The point is that this analogy about surrendering in the most awful of circumstances doesn't really have much to do with the debate of salaries in Parliament. Sure, I'd agree with Peh that I probably would break under torture. But 'practicality' in more peaceful times (when the offer of surrender is presented) is very different from the sort of 'do or die' scenario depicted in the movie's last scene. The latter should be treated separately and not to be tied to our analysis.
In Leonidas' case, money and power has long been offered to him even before this last scene. It actually happens in the 'madness' scene which starts the movie off, described below. To say that it is 'rational' to betray Sparta for Persian money is, in my opinion, high treason. This is what happened to the other government official in the movie who actually receives money from the Persians (even though he seems to have no pockets to hold the coins) to facilitate capitulation, and is discovered later. The Spartans call him a traitor, and rightly so. Let us not so flippantly excuse traitorous behaviour with 'practicality overwhelming passion', 'meaning of life is 5Cs' etc. (Anyway, aren't the 5Cs supposed to be outdated already?) I may be wrong about what Peh is trying to say, though. It just seems to me that he's saying this thing called 'practicality' is so strong that it can 'buy over' things very easily. I really don't think that's the case at all. Because if this were true, in matters of national security, we'd all be in quite a bit of trouble... And to that sort of thinking and behaviour, Leonidas would probably have said, 'This is MADNESS!!' :p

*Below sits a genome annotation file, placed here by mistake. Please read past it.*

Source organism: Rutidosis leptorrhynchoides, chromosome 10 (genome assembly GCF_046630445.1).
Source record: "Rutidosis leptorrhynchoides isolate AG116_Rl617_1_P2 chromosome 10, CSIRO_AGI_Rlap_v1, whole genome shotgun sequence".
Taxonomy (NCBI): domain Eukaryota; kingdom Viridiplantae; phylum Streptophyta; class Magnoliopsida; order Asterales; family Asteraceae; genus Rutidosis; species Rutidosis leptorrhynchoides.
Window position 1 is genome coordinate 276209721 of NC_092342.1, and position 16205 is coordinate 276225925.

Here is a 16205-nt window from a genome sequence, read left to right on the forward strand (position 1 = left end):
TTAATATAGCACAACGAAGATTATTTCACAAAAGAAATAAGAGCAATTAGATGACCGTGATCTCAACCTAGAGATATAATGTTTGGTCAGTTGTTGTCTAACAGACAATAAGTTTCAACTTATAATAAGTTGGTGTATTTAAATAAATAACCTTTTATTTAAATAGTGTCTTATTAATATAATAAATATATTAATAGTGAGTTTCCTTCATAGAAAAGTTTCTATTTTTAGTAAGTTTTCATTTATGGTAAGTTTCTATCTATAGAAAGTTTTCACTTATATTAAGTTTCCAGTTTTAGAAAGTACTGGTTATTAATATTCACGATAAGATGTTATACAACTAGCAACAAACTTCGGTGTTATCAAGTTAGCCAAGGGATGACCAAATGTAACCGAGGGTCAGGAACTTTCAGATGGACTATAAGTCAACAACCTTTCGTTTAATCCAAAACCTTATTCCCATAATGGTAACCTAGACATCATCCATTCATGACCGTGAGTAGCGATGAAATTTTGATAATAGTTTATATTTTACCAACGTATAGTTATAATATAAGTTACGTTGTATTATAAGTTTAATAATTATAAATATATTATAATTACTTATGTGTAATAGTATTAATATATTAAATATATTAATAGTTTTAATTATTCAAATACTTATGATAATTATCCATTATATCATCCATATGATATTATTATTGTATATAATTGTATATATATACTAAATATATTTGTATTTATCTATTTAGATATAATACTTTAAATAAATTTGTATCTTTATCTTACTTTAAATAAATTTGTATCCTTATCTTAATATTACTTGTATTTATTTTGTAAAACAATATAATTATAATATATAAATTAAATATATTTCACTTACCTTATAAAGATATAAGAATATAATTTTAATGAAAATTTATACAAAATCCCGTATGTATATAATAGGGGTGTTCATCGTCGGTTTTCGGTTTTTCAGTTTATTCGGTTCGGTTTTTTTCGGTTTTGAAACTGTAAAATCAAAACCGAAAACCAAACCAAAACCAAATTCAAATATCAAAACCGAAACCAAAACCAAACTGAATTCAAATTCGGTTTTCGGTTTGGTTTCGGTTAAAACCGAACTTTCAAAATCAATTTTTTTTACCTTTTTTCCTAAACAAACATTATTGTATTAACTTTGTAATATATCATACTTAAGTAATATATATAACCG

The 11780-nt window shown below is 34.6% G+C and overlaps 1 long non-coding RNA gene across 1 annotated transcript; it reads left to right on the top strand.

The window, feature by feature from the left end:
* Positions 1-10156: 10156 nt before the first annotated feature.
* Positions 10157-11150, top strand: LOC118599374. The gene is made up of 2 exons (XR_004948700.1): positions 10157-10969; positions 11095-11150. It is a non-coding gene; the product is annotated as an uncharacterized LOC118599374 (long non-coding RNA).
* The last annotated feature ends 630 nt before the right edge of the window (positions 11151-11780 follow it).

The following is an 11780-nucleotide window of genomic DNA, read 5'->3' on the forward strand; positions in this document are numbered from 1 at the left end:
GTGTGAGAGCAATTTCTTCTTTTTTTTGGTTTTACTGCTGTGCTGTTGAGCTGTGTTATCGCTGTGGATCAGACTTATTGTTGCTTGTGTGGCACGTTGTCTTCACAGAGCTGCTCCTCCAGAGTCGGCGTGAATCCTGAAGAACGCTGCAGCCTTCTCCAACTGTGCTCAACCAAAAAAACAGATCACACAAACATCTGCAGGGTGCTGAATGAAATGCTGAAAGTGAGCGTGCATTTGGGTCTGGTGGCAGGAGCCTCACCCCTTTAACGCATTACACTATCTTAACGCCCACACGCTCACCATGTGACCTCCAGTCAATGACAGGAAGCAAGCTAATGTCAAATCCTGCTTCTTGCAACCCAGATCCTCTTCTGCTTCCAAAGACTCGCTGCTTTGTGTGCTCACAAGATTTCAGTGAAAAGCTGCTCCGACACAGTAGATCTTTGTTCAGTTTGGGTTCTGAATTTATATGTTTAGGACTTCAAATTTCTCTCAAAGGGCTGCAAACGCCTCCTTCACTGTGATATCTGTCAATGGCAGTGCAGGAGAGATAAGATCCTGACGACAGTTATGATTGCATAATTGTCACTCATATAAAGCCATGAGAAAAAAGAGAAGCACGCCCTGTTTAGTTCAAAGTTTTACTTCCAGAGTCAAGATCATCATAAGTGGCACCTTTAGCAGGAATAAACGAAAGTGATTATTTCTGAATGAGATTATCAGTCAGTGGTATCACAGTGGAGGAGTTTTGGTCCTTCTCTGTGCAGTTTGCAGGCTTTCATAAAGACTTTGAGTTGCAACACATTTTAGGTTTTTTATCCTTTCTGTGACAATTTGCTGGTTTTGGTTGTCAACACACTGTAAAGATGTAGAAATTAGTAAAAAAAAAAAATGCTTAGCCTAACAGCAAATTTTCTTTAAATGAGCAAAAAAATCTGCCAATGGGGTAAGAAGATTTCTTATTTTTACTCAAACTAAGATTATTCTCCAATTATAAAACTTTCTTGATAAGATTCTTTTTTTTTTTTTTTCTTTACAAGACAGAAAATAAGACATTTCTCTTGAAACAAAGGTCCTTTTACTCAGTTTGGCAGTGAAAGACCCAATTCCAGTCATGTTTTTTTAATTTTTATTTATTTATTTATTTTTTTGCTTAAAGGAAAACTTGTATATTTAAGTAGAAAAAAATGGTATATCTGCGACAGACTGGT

Context of original 'madness' quote [Source]:
Persian messenger: All the God-King Xerxes requires is this: a simple offering of earth and water. A token of Sparta's submission to the will of Xerxes.
Leonidas: Submission...Well that's a bit of a problem. See rumor has it that the ATHENIANS have already turned you down. And if those philosophers and boy-lovers have that kind of nerve...
Theron: We must be diplomatic.
Leonidas: And of course Spartans...have their reputation to consider.
Persian messenger: Choose your next words carefully, Leonidas. They may be your last as king.
[Leonidas draws his sword and points it towards the Persian messenger, whose back is to a large, deep well]
Persian messenger: Madman! You're a madman!
Leonidas: Earth and water...you'll find plenty of both down there.
Persian messenger: No man -- Persian or Greek -- no man threatens a messenger!
Leonidas: You bring the crowns and heads of conquered kings to my city's steps. You insult my queen. You threaten my people with slavery and death! Oh, I've chosen my words carefully, Persian. Perhaps you should have done the same!
Persian messenger: This is blasphemy! This is madness!
Leonidas: [He looks at Gorgo, who nods to him] Madness? THIS IS SPARTA!!. [kicks the messenger down the well]